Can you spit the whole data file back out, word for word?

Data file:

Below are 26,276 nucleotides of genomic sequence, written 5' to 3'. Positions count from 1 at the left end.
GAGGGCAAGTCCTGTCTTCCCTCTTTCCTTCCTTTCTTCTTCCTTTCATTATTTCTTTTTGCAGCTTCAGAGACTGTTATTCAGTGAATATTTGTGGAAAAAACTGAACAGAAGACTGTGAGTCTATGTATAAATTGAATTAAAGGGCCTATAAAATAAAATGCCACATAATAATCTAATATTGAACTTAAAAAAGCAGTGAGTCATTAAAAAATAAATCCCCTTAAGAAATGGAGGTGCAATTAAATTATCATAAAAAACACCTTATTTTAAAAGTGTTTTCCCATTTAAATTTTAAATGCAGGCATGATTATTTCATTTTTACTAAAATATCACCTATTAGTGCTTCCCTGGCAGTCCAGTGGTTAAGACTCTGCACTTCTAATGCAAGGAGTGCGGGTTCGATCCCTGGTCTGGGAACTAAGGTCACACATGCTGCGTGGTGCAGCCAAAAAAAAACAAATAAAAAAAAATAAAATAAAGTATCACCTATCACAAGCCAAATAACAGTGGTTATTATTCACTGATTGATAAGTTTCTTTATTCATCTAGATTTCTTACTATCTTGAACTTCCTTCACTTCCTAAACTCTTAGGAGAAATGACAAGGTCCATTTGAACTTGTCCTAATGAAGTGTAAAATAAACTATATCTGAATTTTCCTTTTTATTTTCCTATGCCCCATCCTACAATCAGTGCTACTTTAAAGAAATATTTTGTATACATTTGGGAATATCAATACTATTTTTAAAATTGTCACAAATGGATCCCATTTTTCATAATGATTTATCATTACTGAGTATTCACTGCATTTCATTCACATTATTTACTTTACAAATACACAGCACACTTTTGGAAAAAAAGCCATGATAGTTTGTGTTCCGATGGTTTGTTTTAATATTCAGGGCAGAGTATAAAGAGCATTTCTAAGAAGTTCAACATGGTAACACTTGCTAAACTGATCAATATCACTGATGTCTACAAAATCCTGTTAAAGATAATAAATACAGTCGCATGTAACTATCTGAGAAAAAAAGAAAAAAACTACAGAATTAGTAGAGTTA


Below are 26,276 nucleotides of genomic sequence, written 5' to 3'. Positions count from 1 at the left end.
GAGGGCAAGTCCTGTCTTCCCTCTTTCCTTCCTTTCTTCTTCCTTTCATTATTTCTTTTTGCAGCTTCAGAGACTGTTATTCAGTGAATATTTGTGGAAAAAACTGAACAGAAGACTGTGAGTCTATGTATAAATTGAATTAAAGGGCCTATAAAATAAAATGCCACATAATAATCTAATATTGAACTTAAAAAAGCAGTGAGTCATTAAAAAATAAATCCCCTTAAGAAATGGAGGTGCAATTAAATTATCATAAAAAACACCTTATTTTAAAAGTGTTTTCCCATTTAAATTTTAAATGCAGGCATGATTATTTCATTTTTACTAAAATATCACCTATTAGTGCTTCCCTGGCAGTCCAGTGGTTAAGACTCTGCACTTCTAATGCAAGGAGTGCGGGTTCGATCCCTGGTCTGGGAACTAAGGTCACACATGCTGCGTGGTGCAGCCAAAAAAAAACAAATAAAAAAAAATAAAATAAAGTATCACCTATCACAAGCCAAATAACAGTGGTTATTATTCACTGATTGATAAGTTTCTTTATTCATCTAGATTTCTTACTATCTTGAACTTCCTTCACTTCCTAAACTCTTAGGAGAAATGACAAGGTCCATTTGAACTTGTCCTAATGAAGTGTAAAATAAACTATATCTGAATTTTCCTTTTTATTTTCCTATGCCCCATCCTACAATCAGTGCTACTTTAAAGAAATATTTTGTATACATTTGGGAATATCAATACTATTTTTAAAATTGTCACAAATGGATCCCATTTTTCATAATGATTTATCATTACTGAGTATTCACTGCATTTCATTCACATTATTTACTTTACAAATACACAGCACACTTTTGGAAAAAAAGCCATGATAGTTTGTGTTCCGATGGTTTGTTTTAATATTCAGGGCAGAGTATAAAGAGCATTTCTAAGAAGTTCAACATGGTAACACTTGCTAAACTGATCAATATCACTGATGTCTACAAAATCCTGTTAAAGATAATAAATACAGTCGCATGTAACTATCTGAGAAAAAAAGAAAAAAACTACAGAATTAGTAGAGTTA